You've got Treasure Island with its sinking ship and swashbucklers. And the MGM Grand with this bizarre Wizard of Oz Emerald City in the casino. And how can we forget the Secrets of Luxor? I rode this three part trilogy ride. I can report that it makes Midwestern housewives throw up and, further, vomit stains don't come out of linen trousers easily with the soap provided in the men's restrooms at Luxor.


The most sickening part of the trip was the Fremont Street Experience. In an effort to compete with the strip hotels, Vegas built a canopy over the street with 2 million lights. This totally ruined the ambience of old Vegas. The cowboy no longer swings his arm and the cowgirl at Glitter Gulch no longer kicks out her leg. It's basically a gyp draw to get you away from the glitz of the strip.

The Fremont Street Experience has 3 different shows on the hour. I was "lucky" enough to see the country music one. Lots of buffalo and cover wagons moved along this great lighted canopy to the tunes of Alan Jackson and Garth. I'd much rather have heard Scud Mountain Boys' "In A Ditch" or George Jones doing "If Drinking Don't Kill Me (Her Memory Will)" while Leone-esque gunfights played out on this overhead canvas.

My friend Greg, in town for the National Association of Broadcasters convention, won 150 bucks in a slot machine at the Golden Nugget while we were on Fremont Street. The best I got was being turned away at the door of Glitter Gulch. No topless women for me. I had to be Henri Cartier Bresson and have my camera in tow.


Between the Hard Rock and a Hard Place

No trip to Las Vegas is complete without a visit to the Hard Rock Hotel. Surely there were some hip folks there, I thought. When I walked in with Greg, they were playing the Doors' "Touch Me." And then there were the old people. Sandwiched between the Nikki Sixx Harley and Jimi Hendrix slot machines were septuagenarians like I'd never seen. The few young people who were gambling appeared to be in town for some sort of concrete pourers' convention.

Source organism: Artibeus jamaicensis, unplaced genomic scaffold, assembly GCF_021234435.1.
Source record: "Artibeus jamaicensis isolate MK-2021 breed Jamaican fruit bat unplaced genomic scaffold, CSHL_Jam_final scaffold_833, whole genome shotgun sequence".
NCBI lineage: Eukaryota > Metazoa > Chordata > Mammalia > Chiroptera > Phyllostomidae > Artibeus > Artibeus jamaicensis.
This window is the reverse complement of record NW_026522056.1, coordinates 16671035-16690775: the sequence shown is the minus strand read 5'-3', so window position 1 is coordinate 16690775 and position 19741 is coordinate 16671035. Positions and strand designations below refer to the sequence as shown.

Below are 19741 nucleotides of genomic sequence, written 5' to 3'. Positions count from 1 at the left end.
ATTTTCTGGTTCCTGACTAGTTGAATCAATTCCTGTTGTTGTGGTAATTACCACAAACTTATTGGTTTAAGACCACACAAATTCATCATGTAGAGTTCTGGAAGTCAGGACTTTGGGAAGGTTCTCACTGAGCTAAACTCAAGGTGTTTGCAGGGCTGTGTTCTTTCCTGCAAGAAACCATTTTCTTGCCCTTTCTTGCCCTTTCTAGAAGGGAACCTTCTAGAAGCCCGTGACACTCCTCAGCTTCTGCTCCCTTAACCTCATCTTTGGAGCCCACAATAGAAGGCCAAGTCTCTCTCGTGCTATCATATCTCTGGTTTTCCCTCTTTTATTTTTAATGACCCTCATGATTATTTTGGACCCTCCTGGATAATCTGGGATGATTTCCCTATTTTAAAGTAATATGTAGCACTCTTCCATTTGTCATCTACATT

I quickly spotted a drum kit from Stone Temple Pilots' drummer. I was all ready to hop up and start jamming "Tom Sawyer" until Greg pointed out the Nirvana "exhibit." Behind glass there were a few guitars and whatnot from Kurdt and the boys. The casino patrons had taken business cards and tossed them into the "exhibit" through a crack between two pieces of glass. I spent the next hour betting Greg that I could land my Fearless Media business card between the E and A strings of one of Kurdt's old Fender Mustangs. Greg was up another 50 bucks.


Dukes of the Stratosphere

After the Hard Rock, we headed over to the financially troubled Stratosphere. I wanted to get a view of the city at night. We rode with an elevator full of Germans to the top. The view was spectacular. I thought about all the folks buried out there in the desert past the grid and lamented that the old signs were gone, all the '60s architecture was gone, and most of the seediness was gone. The oldest things in Vegas were the tourists.

Looking down on the city it all looked so clean. The new landmarks stood out. Luxor. New York, New York. MGM Grand. All these great monstrosities of the late '80s and '90s were there where there was nothing 75 years ago. I didn't take it personally that my Scorsese illusions about Las Vegas were shattered and I promise not to hold a grudge against the Vegas developers on one condition. When Siegfried und Roy have outlived their usefulness and Steve Wynn decides to blow them up, please let me throw the switch.